all that is solid

Railway timbers would be stacked four high nestled between about eight sets of tracks on my way to my studio. The pile was even except for one timber missing along the top row, giving the whole stack a bit of a creosote-sticky grin looking down rusted rails to discarded cars, each missing doors, windows or sometimes the entire side of the car. If I could zoom out a bit, the air would be paint the color of loose pollen and beeswax; stuck between two hills, one presenting a church with black towers like a piece of coal struck hard into a sidewalk and the other some peek into rolling hills melting over a rock formation. 

I spent a lot of time walking back and forth across these train tracks, from bus stop to studio door, headphones in which fortunately only lead once to me almost getting leveled by an oncoming train. (This was written about a bit before.)

There were iterations to the walk. 

The first walks happened while attached to a place that was new and hung with static electricity on parts of my body that didn’t know current. I would walk from an apartment with one bed built from two and balconies bobbing on air thick with possibility; boats above abandoned properties and stone walls. There were tall ceilings, cobblestone and forgotten parks and graveyards.

There were times of walking with love heavy and needy in my heart, glancing to windows I knew contained a person I loved: up in that corner studio with ugly green carpet and seemingly little light, although many windows. Sometimes we’d walk the rails and place metal in piles and sit inside cars seemingly cut in two in more ways than one: acting on a stage of a more modern stagecoach. (You always smelled good. Once we lay in bed and something like the smell of steamed broccoli drifted through the room, pungent and somewhere between good and bad, and you quickly put your hand between your legs and then smelled it declaring, “nope”.)

And then there were the last times I’ve walked those tracks where I wonder about wanting to keep things alive that are already past.

There was a moment once, when I laid up on those railway timbers, pretending like I was one. I had long hair and it stuck and matted into me and I lay there on my back head turned upside down looking at the ruins of a building on the horizon.  The air was thick and felt like somewhere you’d find a lot of grasshoppers, but there were only trains. I thought of weddings and kites and bobbing on the surface of the ocean where just my eyes would be above the water. I thought of times I smiled to someone in my kitchen and times I sat on night buses alone. 

It felt good to be in that stack of railway ties.

5 Stories from the Farmer John mural at Soto/Vernon

Lauren and Jean-Pierre met at a sex club in Berlin in 1996. They ended up on a three day bender that concluded in an old sewing machine factory in the former East. Both were blurry eyed and coming down from various pharmaceuticals. At that point Lauren was wearing only a ball-gag as a necklace and a single sock. Jean-Pierre was wearing a tiara full of fake diamonds, fake eyelashes and also a single sock. They realized the socks were a pair, as were they from that day onward. In the mural the ball-gag is puckishly referenced through shading around Lauren's neck.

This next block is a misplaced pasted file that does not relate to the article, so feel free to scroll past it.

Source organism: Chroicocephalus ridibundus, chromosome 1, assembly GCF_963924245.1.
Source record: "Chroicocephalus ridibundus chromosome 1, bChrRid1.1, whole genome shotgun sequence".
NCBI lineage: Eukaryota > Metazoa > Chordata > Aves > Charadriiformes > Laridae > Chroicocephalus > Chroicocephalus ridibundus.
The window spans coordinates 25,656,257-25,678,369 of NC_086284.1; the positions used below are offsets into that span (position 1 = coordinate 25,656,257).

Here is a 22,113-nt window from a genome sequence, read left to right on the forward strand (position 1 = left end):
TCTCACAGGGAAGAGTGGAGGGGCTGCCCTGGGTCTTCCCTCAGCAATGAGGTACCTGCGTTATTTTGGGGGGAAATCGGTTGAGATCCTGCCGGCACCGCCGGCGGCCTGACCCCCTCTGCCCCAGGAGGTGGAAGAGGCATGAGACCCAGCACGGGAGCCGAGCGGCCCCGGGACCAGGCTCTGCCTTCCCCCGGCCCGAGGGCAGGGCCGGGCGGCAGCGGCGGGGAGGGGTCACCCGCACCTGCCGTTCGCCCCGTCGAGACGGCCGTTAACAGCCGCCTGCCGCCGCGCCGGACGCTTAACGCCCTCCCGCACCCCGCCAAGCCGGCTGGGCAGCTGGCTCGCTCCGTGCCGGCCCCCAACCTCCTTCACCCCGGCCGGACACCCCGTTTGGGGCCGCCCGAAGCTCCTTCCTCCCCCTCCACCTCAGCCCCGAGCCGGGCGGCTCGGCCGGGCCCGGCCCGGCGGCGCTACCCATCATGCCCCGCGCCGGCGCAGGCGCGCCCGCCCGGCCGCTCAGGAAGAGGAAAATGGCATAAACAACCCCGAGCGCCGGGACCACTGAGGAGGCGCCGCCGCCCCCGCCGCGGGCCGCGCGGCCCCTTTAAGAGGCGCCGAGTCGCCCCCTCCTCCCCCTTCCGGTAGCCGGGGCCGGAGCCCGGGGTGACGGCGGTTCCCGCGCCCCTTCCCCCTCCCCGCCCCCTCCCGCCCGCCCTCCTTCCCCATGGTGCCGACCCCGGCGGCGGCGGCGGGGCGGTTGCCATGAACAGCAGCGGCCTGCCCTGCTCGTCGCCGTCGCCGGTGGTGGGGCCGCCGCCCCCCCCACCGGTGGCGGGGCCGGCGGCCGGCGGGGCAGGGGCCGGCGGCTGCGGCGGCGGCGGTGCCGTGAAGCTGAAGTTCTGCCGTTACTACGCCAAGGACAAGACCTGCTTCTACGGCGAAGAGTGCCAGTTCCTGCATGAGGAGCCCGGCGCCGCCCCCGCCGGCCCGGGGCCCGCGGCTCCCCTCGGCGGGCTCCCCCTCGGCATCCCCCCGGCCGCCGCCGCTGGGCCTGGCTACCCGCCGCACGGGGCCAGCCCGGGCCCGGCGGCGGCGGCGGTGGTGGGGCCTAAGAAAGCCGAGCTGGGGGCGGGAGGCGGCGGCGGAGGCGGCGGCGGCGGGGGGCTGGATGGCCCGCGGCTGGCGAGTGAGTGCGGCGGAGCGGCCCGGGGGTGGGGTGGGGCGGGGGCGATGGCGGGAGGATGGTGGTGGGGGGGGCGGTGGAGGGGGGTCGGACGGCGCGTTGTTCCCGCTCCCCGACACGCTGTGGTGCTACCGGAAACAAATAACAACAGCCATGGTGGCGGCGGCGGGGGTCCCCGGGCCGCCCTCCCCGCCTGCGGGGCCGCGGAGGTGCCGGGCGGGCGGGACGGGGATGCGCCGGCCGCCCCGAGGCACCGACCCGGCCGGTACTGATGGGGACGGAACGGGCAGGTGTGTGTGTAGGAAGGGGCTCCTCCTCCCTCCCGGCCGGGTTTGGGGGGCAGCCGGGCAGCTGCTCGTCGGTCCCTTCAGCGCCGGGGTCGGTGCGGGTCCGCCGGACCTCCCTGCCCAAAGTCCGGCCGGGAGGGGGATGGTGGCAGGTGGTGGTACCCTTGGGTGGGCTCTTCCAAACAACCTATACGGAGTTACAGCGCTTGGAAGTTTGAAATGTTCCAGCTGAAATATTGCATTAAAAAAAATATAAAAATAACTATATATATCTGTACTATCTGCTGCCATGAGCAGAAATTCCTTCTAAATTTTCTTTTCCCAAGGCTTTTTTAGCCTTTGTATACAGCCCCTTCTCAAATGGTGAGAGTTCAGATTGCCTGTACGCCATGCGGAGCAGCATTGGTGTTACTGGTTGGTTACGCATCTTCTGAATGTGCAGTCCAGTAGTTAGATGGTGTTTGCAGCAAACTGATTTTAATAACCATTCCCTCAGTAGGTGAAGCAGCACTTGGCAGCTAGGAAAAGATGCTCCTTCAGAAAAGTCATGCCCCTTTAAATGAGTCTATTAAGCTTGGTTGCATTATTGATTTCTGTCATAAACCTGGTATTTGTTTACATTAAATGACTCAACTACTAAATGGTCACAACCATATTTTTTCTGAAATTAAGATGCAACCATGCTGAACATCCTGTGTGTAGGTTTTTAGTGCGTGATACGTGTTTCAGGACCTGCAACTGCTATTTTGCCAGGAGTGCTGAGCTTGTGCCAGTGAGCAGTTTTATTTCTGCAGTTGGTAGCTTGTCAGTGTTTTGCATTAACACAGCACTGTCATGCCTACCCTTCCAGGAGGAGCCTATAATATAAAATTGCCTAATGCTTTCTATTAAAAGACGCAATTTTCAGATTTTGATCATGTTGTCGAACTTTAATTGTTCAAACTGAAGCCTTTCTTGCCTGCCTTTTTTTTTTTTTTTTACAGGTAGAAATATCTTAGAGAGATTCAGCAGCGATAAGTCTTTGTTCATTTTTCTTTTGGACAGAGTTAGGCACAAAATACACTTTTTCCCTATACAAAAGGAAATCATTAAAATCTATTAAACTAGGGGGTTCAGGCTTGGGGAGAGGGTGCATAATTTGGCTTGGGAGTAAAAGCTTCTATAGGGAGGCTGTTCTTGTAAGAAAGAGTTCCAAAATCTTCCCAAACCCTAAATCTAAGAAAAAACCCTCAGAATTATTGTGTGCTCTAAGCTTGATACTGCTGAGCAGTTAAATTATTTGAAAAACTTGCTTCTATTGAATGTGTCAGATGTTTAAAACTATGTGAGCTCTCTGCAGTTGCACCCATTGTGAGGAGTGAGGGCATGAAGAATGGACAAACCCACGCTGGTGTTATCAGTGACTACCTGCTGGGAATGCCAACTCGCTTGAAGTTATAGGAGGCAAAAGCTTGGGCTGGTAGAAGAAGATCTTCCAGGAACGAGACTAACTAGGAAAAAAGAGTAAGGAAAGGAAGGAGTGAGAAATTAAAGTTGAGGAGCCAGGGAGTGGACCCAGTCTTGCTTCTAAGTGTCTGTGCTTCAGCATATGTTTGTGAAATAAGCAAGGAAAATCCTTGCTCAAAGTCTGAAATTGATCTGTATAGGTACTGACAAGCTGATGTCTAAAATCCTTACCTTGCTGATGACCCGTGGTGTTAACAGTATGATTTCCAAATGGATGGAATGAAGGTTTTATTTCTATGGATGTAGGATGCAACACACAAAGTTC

Martin used to be a bouncer in a bar in downtown LA. He was a pretty heavy drinker and passed out one night while on the job, knocking all of his teeth out on the railing that cordoned off the outdoor smoking section. (Some people that were there that night claim to still have some of his teeth. A regular, Nadia, says she wears one around her neck as a good luck charm while flying, but no one has ever seen it.) Martin arrived at the dentist the next day, but only had enough money to replace two of his teeth. He decided to just replace his bottom canines, which he now refers to as his "gothic towers" as the incident also brought with it a revelation about the existence of God.

This was the last known picture of the Demala family before they boarded a train in rural Montana heading towards the interior of Canada for a family ski trip. A coupling issue between train cars caused the last car, which they were seated, to detach while the train traveled along an isolated area of its route. When the error was noticed and rescue workers rushed to the scene, they found an empty car stripped of all personal belongings except for a single ballet shoe. To this day the incident is still referred to as the Canadian Ballet Car Mystery. (It should be noted that none of the Demala family danced ballet and they were the only passengers assigned to that car.)

Monica believes that she has never seen a river in her life, but this is entirely due to her desire to always peck at the shadowed side of the fence post near her nest, causing this same post to block her view of the nearby river. Everyone in town calls her Short Sighted Monica. What they don't know is that the river that Monica sees in her head is beyond anything they could possibly hope to ever see.

Raymond accidentally pushed Hannah off a pedestrian bridge while running from what he believed to be an oncoming winter storm. Hannah fell onto the log jam below the bridge and had her left arm crushed between two large timbers. Surgeons tried to save it, but unfortunately it had to be amputated. Raymond was so distraught from the incident that his skin turned a ghastly blue/grey. To this day Hannah tries to comfort Raymond and let him know he is forgiven by bringing him a flower every year on the anniversary of the event, but he only walks away to the site of the incident to sulk on his own.